fear getting pfired and 14,000 scientists bemoan that the company's biggies
like Lipitor, Celebrex, Neurontin, Zithromax, Zyrtec and now Wyeth's Prempro
weren't created inhouse.
Despite flying doctors to Caribbean resorts to attend drug pitches (by other
paid doctors) and bestowing four figure honorariums on them, and Enron moments
like a Bextra sales extravaganza with acrobats, dancers and gigantic "fist"
logo, Pfizer's Midtown Manhattan offices consist of unimpressive cubes.
After becoming the world's biggest drug company in 2000, Henry A. McKinnell,
former Pfizer CEO and a Bushmate (replaced by less conservative Jeffrey
B. Kindler) vowed to make Pfizer the "the world's most valued company
to patients, to customers, to business partners, to colleagues, and to communities
where we work and live." But thanks to the parade of damaging safety
and ethics scandals, Esprit de corps is lacking except in some sales units.
"Pfizer is a black hole," Peter Rost, MD, author of The
Confessions of a Healthcare Hitman and probably Pfizer's most famous
former employee told AlterNet. "It is nothing but a maze of cobbled
together drug companies that aggressively markets drugs it didn't create
in a military-like command structure."
Still, Pfizer's vast product line, its $50 billion a year revenues -- exceeding
some states' entire budgets -- and reputation for having the best trained
sales reps make it the team to beat for competing salesmen and examples
of Pfizer envy dot Cafepharma, the drug industry chatroom considered pharma's
"Glad they did it," wrote a poster about last year's Department
of Justice (DOJ) Bextra settlement. "Pfizer is only sticking it to
the American person when they perpitrate a fruad (sic) of this magnitude.
The rest of you who sat by and said nothing are no better than a bunch of
crooks. My father always said, 'you lie, you cheat, you steal; you can't
do one without doing them all'. You must be so proud...I would take that
name badge off when I walk into an office if I were you."
"If you think that Pfizer is the only drug company that has dealt with
off-label promotion issues you are sadley (sic) mistaken," perpitrated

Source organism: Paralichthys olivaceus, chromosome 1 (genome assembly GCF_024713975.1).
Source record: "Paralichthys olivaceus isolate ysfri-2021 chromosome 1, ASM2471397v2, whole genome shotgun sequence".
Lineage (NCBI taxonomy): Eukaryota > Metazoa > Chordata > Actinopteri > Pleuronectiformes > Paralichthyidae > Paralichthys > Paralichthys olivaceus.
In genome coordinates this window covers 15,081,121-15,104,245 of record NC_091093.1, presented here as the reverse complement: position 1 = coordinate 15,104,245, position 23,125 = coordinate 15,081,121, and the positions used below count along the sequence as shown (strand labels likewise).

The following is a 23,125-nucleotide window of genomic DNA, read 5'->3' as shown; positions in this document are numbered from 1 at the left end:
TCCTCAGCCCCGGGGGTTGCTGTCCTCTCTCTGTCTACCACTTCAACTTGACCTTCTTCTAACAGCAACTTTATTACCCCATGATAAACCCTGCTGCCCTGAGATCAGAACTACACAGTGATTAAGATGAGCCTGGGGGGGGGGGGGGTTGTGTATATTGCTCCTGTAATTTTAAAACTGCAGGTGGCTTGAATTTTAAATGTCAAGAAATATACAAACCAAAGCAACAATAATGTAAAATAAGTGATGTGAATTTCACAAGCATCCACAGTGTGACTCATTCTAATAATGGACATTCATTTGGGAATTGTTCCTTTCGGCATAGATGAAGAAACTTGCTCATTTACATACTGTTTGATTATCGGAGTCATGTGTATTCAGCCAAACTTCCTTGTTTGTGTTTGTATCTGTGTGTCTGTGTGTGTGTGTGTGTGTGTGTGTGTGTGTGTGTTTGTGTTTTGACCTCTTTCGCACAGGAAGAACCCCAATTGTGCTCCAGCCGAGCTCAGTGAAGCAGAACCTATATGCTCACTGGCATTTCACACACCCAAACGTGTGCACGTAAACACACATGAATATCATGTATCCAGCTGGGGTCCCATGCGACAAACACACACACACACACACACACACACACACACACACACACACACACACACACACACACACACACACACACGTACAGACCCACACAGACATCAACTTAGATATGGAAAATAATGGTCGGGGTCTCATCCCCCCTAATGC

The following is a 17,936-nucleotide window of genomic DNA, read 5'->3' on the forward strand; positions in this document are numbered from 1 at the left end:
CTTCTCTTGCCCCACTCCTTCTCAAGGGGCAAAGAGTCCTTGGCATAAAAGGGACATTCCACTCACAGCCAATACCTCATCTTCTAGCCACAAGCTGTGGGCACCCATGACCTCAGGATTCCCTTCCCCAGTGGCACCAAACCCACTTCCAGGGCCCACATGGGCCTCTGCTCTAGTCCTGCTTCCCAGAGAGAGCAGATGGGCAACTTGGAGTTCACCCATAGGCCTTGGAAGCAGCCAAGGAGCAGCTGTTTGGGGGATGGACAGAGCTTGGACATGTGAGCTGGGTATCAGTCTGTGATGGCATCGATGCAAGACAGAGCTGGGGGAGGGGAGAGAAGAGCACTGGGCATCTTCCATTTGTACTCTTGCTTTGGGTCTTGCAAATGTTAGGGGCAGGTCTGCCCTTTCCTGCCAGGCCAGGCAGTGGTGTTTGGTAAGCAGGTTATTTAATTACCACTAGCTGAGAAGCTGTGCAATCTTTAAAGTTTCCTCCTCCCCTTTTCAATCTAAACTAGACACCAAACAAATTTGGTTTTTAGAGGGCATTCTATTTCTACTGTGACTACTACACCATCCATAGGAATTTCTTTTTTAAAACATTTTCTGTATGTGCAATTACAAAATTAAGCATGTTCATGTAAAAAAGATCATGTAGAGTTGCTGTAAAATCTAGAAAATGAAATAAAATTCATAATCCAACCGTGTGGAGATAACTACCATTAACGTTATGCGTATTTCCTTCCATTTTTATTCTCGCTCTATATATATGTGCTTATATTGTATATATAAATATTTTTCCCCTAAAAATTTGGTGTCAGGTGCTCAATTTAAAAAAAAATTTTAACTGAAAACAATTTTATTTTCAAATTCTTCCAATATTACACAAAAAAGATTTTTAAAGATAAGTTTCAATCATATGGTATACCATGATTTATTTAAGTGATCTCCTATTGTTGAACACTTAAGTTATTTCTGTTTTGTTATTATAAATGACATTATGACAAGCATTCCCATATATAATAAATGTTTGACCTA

the next poster.
"You are so right. All the other companies are doing it, so we did
too. Waaah, waaah, waaaaah! (stomping my foot). It's not fair! It made us
so much money! Patients don't matter, money does," wrote the next poster.
Characterizations about wives and mothers followed.
Patients also resent Pfizer and have sued over Chantix, Lipitor, Celebrex,
Bextra, Neurontin, Lyrica, Viagra, Zoloft and other drugs. Pfizer downplayed
Lipitor's "serious and irreversible side effects" says Mark Jay
Krum, an attorney representing plaintiffs in a class-action suit, and "is
willing to promote the drug at any cost." Say that.
Even the DOJ calls Pfizer incorrigible. "...illegal conduct was pervasive
throughout the company and stemmed from messages created at high levels
within the national marketing team," it wrote in the Bextra sentencing
memo. "Employees, including district managers, explained that they
did not question their supervisors about the illegal conduct that they were
being instructed to carry out, because to do so would be considered a 'CLM'
or 'Career Limiting Move.'"
Still the FDA needs to take some blame for waving iffy Pfizer drugs through,
especially under the 1992 Prescription Drug User Fee Act (PDUFA) in which
drug companies "buy" accelerated approvals.
Why did the FDA allow Pfizer to make money for ten years on the leukemia
drug Mylotarg, which was given an accelerated approval, and allow people
to take it as guinea pigs for ten years while "confirmatory" studies
establishing its safety and efficacy were still outstanding? Patients who